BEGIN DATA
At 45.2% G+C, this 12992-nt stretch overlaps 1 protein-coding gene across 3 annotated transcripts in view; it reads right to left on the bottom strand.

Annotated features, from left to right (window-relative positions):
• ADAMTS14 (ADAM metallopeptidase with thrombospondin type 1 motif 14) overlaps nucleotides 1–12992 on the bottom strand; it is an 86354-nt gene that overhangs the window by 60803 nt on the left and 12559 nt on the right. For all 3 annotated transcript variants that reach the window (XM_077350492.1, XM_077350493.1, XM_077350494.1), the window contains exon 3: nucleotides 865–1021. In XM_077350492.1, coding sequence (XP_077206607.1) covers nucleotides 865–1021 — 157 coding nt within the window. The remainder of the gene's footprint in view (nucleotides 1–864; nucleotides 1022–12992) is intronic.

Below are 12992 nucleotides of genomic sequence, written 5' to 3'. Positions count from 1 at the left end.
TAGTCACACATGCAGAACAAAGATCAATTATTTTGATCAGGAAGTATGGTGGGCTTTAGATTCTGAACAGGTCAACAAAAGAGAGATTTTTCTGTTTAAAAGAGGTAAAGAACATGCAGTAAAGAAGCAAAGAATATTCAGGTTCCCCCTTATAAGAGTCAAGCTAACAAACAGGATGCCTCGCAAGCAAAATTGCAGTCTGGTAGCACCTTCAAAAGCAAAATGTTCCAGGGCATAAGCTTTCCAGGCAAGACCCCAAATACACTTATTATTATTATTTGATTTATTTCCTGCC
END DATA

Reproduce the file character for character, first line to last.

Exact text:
At 45.2% G+C, this 12992-nt stretch overlaps 1 protein-coding gene across 3 annotated transcripts in view; it reads right to left on the bottom strand.

Annotated features, from left to right (window-relative positions):
• ADAMTS14 (ADAM metallopeptidase with thrombospondin type 1 motif 14) overlaps nucleotides 1–12992 on the bottom strand; it is an 86354-nt gene that overhangs the window by 60803 nt on the left and 12559 nt on the right. For all 3 annotated transcript variants that reach the window (XM_077350492.1, XM_077350493.1, XM_077350494.1), the window contains exon 3: nucleotides 865–1021. In XM_077350492.1, coding sequence (XP_077206607.1) covers nucleotides 865–1021 — 157 coding nt within the window. The remainder of the gene's footprint in view (nucleotides 1–864; nucleotides 1022–12992) is intronic.

Below are 12992 nucleotides of genomic sequence, written 5' to 3'. Positions count from 1 at the left end.
TAGTCACACATGCAGAACAAAGATCAATTATTTTGATCAGGAAGTATGGTGGGCTTTAGATTCTGAACAGGTCAACAAAAGAGAGATTTTTCTGTTTAAAAGAGGTAAAGAACATGCAGTAAAGAAGCAAAGAATATTCAGGTTCCCCCTTATAAGAGTCAAGCTAACAAACAGGATGCCTCGCAAGCAAAATTGCAGTCTGGTAGCACCTTCAAAAGCAAAATGTTCCAGGGCATAAGCTTTCCAGGCAAGACCCCAAATACACTTATTATTATTATTTGATTTATTTCCTGCC